To the Editor:
It is somewhat ironic that the headline on the letter "Memo to Berkeley: Look to Data Before Undertaking Grand Projects" (The Chronicle, May 15) perfectly captures our approach to the California Memorial Stadium project, even as the body of the letter relies on demonstrably false information contained in a recent Wall Street Journal story to incorrectly claim that we failed to assess the project with "real-world" data before its initiation. Reliance on an article that required the Journal to publish a significant correction is, to say the least, unsettling.
First, it must be noted that the renovation and seismic retrofit of California Memorial Stadium was not an optional or discretionary endeavor. UC Berkeley was directed by its regents to either address life-safety issues or vacate the facility. Lacking other viable options, we had no choice but to develop a financial model that would allow us to pay for the endeavor without relying on state funds or tuition. Before embarking on the project, the financing model—which relies on the sale of long-term rights to nearly 3,000 seats, ticket surcharges, philanthropy, and other revenue streams—underwent a thorough analysis to determine its viability. A special committee of our Academic Senate, one that included faculty members well versed in finance, reviewed the strategy and determined it to be both feasible and affordable. We tested the model with a wide variety of scenarios and found that many would generate funds in excess of those required by the construction and thereby provide our department of intercollegiate athletics with substantial financial resources to support our operations when the bonds are paid off.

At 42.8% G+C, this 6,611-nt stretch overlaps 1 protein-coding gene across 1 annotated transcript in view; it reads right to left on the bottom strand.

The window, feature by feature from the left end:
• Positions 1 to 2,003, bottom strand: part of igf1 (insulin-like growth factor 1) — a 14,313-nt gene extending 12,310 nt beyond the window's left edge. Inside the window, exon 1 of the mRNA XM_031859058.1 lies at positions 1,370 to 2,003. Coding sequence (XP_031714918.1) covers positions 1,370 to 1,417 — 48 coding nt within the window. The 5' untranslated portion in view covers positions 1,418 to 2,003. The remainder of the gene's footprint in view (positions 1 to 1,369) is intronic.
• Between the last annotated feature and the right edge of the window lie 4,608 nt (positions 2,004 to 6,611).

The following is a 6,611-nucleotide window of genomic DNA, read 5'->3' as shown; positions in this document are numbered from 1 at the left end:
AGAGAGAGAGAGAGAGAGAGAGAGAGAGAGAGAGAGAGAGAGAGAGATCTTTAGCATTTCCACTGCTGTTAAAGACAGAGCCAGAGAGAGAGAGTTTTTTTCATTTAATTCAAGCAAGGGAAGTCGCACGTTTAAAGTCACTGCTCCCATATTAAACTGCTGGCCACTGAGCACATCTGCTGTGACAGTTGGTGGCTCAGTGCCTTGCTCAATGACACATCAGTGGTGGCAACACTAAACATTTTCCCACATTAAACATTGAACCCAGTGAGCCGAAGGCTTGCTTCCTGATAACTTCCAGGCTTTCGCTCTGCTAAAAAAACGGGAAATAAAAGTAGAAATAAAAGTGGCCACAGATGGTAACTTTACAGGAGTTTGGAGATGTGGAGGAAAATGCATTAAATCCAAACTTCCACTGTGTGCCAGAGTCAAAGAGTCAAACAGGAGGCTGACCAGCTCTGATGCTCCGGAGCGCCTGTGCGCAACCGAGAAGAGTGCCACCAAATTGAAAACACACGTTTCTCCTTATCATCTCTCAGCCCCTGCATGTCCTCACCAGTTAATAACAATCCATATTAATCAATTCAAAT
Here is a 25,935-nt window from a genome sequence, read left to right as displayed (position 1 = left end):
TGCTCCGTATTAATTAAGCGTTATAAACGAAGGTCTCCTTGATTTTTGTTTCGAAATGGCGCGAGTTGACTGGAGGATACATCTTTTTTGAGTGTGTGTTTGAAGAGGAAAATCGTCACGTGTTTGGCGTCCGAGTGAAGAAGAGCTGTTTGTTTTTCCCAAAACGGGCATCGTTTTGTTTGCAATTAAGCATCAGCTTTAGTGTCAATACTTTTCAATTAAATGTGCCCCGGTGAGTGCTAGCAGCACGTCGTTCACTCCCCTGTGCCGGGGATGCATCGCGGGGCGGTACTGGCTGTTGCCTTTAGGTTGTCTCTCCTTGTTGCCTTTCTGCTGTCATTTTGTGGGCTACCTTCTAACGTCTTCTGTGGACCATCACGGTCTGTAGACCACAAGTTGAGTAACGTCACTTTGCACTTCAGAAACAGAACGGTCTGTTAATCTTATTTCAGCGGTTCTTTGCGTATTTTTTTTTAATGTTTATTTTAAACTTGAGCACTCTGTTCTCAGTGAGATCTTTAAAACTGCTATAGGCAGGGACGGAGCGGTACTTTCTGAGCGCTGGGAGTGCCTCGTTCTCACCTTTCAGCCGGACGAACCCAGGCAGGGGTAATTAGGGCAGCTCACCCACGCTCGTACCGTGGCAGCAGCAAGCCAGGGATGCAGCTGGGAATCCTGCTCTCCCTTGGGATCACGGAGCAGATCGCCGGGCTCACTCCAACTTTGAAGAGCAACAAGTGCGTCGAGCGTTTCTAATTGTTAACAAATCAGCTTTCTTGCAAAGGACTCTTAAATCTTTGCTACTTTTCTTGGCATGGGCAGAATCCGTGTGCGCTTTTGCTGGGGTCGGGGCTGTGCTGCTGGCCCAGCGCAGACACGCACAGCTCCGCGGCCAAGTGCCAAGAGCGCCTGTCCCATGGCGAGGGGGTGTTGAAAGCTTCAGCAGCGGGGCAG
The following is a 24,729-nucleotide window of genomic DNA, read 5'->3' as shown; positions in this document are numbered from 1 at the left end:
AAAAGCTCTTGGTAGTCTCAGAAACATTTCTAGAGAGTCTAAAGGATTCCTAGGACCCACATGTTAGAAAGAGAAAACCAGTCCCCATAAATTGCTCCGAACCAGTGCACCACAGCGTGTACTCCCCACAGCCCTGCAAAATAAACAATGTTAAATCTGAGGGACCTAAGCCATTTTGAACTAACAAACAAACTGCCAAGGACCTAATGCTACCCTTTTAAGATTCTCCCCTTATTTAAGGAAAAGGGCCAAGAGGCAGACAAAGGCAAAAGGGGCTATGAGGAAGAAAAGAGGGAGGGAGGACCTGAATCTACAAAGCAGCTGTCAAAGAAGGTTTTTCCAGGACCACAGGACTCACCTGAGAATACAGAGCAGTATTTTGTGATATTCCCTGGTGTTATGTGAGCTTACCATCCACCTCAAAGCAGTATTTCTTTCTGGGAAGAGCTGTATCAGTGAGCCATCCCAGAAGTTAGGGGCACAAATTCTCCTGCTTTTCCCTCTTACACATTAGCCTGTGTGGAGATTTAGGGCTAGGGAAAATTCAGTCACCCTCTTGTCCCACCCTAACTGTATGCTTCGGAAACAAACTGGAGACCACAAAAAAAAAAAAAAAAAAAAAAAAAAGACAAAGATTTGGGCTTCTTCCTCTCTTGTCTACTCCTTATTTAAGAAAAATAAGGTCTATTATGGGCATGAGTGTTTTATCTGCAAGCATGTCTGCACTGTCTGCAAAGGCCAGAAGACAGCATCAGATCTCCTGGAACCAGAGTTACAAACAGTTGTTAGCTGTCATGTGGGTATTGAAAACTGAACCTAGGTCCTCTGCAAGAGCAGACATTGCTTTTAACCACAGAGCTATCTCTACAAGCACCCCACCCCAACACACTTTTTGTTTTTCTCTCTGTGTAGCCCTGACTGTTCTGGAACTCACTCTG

The value of seats sold to date exceeds $144-million, and even though the stadium is still under construction, my department is already assured of sufficient revenue to meet debt costs for at least the next 26 years, even as the sales effort continues and new revenue sources are developed. Suffice it to say, we will continue to closely monitor the very "real-world data" we have been accused of ignoring and are fully committed to ensuring the financial model remains viable, even in the context of worst-case scenarios.
In our continuing effort to be transparent with stakeholders and others interested in the project, we are regularly posting updated data and analysis of the financial model on our Web site, at CalBears.com. We have also gone to great lengths to ensure that we have created a credible financing model in a responsible way that will allow our entire campus community to enjoy Memorial Stadium for many more years to come.
Director of Athletics
University of California